One month ago, an Associated Press/Yahoo News poll indicated that Barack Obama would struggle in his bid to become president. His problem wasn’t a foot-in-mouth incident or his tax policy. His problem, the poll concluded, was the dark hue of his skin. It turns out a significant number of white Americans have negative views of blacks, including Democrats, and, the poll found, it might cost Obama as many as six percentage points on Election Day, which is now less than two weeks away.

That’s a formidable problem given that the last two presidential elections ended with margins much smaller.

But wait a second, says University of Washington professor Anthony Greenwald, who studies the so-called “Bradley effect,” which holds that polls overestimate black candidates’ chances because of the elusive nature of racism. It appears a “reverse Bradley effect” is in the making this election–good news for Obama.

As Greenwald says, Obama is “likely to do better than polls indicate.”

To understand all this, pull out your political history books and turn to the chapters dealing with 1984. That’s when Los Angeles’ first and only black mayor, Tom Bradley, was destined, polls predicted, to become California’s first black governor. Instead, Bradley lost narrowly to Republican George Deukmejian.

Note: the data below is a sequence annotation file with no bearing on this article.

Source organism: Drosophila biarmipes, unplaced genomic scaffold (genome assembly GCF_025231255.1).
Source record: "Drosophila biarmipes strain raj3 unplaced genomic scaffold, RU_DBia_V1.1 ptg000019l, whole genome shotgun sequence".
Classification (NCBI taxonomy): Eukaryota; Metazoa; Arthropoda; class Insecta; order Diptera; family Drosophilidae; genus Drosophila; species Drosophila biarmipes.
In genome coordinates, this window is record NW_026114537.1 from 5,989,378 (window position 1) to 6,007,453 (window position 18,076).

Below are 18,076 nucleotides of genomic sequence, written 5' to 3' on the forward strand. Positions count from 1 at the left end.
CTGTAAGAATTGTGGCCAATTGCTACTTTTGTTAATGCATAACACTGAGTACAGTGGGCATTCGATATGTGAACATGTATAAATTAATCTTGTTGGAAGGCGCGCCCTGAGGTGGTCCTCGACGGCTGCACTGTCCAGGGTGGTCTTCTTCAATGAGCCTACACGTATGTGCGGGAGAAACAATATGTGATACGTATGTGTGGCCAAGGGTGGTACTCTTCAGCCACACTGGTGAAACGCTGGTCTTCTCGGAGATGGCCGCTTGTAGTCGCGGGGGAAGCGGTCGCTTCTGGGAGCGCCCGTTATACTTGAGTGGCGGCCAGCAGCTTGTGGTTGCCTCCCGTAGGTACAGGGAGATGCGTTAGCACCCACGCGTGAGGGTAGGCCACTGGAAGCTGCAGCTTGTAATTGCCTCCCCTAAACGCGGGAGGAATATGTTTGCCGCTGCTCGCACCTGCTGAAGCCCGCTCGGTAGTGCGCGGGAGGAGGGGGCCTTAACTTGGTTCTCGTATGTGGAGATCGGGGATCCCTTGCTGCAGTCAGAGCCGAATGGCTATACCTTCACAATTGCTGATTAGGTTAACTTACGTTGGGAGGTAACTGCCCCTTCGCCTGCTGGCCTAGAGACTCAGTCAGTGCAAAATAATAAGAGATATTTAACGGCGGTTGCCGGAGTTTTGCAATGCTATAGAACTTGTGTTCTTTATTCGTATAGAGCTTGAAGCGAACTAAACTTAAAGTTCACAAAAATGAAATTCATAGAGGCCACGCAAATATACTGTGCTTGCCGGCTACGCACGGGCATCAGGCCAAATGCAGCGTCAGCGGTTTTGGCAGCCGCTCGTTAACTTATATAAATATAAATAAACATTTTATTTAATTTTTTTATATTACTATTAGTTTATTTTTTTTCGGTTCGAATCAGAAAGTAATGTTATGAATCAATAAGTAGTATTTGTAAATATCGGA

Afterward, researchers scrutinized the data and found that the polls failed to account for negative views about blacks. Voters had avoided pollsters’ questions or provided what they thought was the right thing to say to pollsters. Some even appeared to be lying to themselves.

If the Bradley effect holds true for this election, it would mean major national polls, which in recent weeks have indicated without exception that Obama will be the next president, are overestimating Obama’s chances. In other words, Obama’s average 7.6 percent lead over Republican John McCain isn’t quite that strong.

But Greenwald and his colleague Bethany Albertson conducted a detailed analysis of more than half the nation’s states during the primaries earlier this year. They identified a reverse Bradley effect in 12 states where Obama and Senator Hillary Clinton battled. In those states, Obama won by wider margins than polls predicted, Greenwald says, referring to a graph full of state names colored in red, blue, and purple.

In fact, the Bradley effect only held true in three states: New Hampshire, California, and Rhode Island.

As for Colorado, which favors Obama by 5.4 percentage points, it remains unstudied, Greenwald says, adding that many factors could apply, including the small size of Colorado’s black population, and the views of Latinos, another area he has yet to analyze.

Age, Greenwald notes, also plays into the Bradley effect. Older voters tend to favor McCain because of his age and because he’s white. As Greenwald says, “Older voters grew up in a time when it was more acceptable, even legal, to express discrimination.” And age, he adds, was even an indicator of the effect in the primaries: Obama’s supporters tended to be younger, part of a different generation with different views about race.

So, if Greenwald’s research is solid come Election Day, it appears race won’t be a factor. Voters, he notes, seem more concerned about the Bush administration’s handling of the faltering economy–another indicator that the reverse Bradley, or an underestimation of Obama’s support in polls, may be what defines 2008.